Chrisley should have known better.
Todd and Julie Chrisley, of “Chrisley Knows Best” fame, were convicted Tuesday of conspiring to defraud community banks out of more than $30 million in fraudulent loans, the office of U.S. Attorney Ryan Buchanan in Atlanta said.
The pair were also found guilty of conspiring to defraud the IRS and tax evasion. Julie Chrisley was in addition convicted of wire fraud and obstruction of justice, while their accountant, Peter Tarantino, was found guilty of conspiracy to defraud the United States and willfully filing false corporate tax returns on behalf of the Chrisleys’ company, the U.S. attorney’s office said.
The facts presented during the three-week trial outlined how they did it.
“The jury found that Todd and Julie Chrisley committed multiple fraud schemes for several years and their accountant, Peter Tarantino, filed false corporate tax returns on their behalf,” Buchanan said in a statement. “This office and our partner agencies will continue to vigorously investigate and prosecute white collar criminals who flout the law.”
They committed their crimes before becoming reality TV stars. They submitted false bank statements, audit reports and personal financial statements to the banks, persuading them to lend millions of dollars.
The couple treated themselves to luxury cars, designer clothes, real estate and travel, then paid back the previous loans with another batch of fraudulently obtained loans. While still owing $20 million, Chrisley filed for bankruptcy and walked away from the whole financial mess.
But the couple didn’t stop there. In 2014, even as Todd Chrisley navigated the bankruptcy, his wife fabricated more fake financial documents and lied to real estate agents to rent a luxury Los Angeles abode, the Justice Department said — and then refused to pay rent.
That got them slapped with an eviction lawsuit.
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Meanwhile the eponymously named “Chrisley Knows Best” – which follows the family’s “hijinks and hilarity,” according to the show’s website — took off and earned them millions, the Justice Department said. And that’s when the tax evasion came in, with an assist from Tarantino.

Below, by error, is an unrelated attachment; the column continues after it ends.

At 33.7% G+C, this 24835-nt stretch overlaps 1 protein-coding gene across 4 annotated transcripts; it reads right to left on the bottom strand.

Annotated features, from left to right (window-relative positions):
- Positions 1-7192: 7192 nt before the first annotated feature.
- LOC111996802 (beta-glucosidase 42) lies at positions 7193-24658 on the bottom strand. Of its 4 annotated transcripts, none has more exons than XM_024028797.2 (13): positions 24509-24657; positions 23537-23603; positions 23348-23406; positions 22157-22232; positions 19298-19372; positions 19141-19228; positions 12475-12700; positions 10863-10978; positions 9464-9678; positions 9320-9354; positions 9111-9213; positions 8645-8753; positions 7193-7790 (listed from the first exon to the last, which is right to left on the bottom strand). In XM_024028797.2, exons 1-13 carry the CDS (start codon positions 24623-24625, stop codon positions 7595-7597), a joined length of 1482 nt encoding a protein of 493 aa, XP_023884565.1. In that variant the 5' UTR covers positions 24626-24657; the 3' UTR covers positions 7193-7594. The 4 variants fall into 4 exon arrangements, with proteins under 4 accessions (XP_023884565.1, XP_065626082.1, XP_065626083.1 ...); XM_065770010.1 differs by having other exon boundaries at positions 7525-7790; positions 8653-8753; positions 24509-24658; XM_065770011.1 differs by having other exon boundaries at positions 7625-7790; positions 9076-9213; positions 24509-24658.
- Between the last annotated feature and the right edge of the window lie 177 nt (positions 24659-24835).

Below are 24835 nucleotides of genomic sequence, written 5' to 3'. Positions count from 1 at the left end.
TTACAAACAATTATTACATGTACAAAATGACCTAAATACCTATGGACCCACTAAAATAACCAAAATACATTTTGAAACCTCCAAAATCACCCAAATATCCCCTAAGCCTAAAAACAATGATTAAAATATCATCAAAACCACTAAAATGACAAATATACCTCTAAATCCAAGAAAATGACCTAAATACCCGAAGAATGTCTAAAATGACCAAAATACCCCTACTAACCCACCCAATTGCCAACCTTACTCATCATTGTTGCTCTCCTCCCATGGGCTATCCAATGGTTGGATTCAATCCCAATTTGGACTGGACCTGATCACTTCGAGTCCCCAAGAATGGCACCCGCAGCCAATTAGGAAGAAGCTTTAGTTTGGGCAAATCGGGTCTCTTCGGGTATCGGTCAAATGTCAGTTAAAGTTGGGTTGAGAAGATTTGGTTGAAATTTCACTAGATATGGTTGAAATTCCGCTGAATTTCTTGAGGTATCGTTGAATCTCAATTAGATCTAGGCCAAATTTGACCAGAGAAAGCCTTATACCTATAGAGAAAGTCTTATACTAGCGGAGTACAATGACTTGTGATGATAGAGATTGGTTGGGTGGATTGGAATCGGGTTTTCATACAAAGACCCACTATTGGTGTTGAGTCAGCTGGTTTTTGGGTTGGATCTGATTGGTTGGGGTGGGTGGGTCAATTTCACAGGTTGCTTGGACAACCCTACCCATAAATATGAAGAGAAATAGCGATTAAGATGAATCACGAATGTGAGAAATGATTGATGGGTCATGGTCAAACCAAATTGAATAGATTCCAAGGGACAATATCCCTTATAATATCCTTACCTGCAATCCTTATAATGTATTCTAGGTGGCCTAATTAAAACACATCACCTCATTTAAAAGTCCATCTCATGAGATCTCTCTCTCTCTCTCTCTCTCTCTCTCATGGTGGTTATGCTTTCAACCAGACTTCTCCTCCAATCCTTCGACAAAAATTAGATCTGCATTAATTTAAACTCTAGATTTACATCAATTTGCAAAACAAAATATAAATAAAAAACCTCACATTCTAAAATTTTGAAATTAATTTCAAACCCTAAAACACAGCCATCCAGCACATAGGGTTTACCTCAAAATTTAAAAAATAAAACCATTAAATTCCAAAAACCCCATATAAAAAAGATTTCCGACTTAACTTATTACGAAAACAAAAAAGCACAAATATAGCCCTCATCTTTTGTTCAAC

The Chrisleys created and ran 7C’s Productions, a loan-out company to hold their income from the show and whatever else they were doing. To escape IRS scrutiny for his delinquent tax bill, they kept all the company accounts solely in Julie Chrisley’s name. Once the IRS was onto her, they tried moving the account’s ownership to Todd Chrisley’s mother.
“Todd Chrisley, Julie Chrisley and their certified public accountant, Peter Tarantino, conspired to evade the assessment and payment of the Chrisleys’ income taxes,” said James E. Dorsey, Special Agent in Charge, IRS-Criminal Investigation, in the statement. “The Chrisleys and Tarantino knew the law was clear on taxable income and who is required to file and pay taxes. These convictions should send a clear message regardless of your fame or notoriety, everyone will be held accountable for paying their fair share of taxes.”
They were indicted in 2019.
Jury deliberations began on Friday afternoon, and they arrived at a verdict by Tuesday afternoon, The Atlanta Journal-Constitution reported. They are scheduled for sentencing on Oct. 6 and face up to 30 years in prison. Todd Chrisley’s attorney Bruce Morris told The Associated Press they will probably appeal.
Meanwhile they are free on bond, though with tight restrictions — location monitoring and home detention that will keep them homebound unless they’re going to work, the doctor or to court, WSB-TV reported. And they have to notify their probation orders of any spending exceeding $1,000, WSB reported.
“As today’s outcome shows, when you lie, cheat and steal, justice is blind as to your fame, your fortune, and your position,” said Keri Farley, Special Agent in Charge of FBI Atlanta, in the Justice Department’s statement. “In the end, when driven by greed, the verdict of guilty on all counts for these three defendants proves once again that financial crimes do not pay.”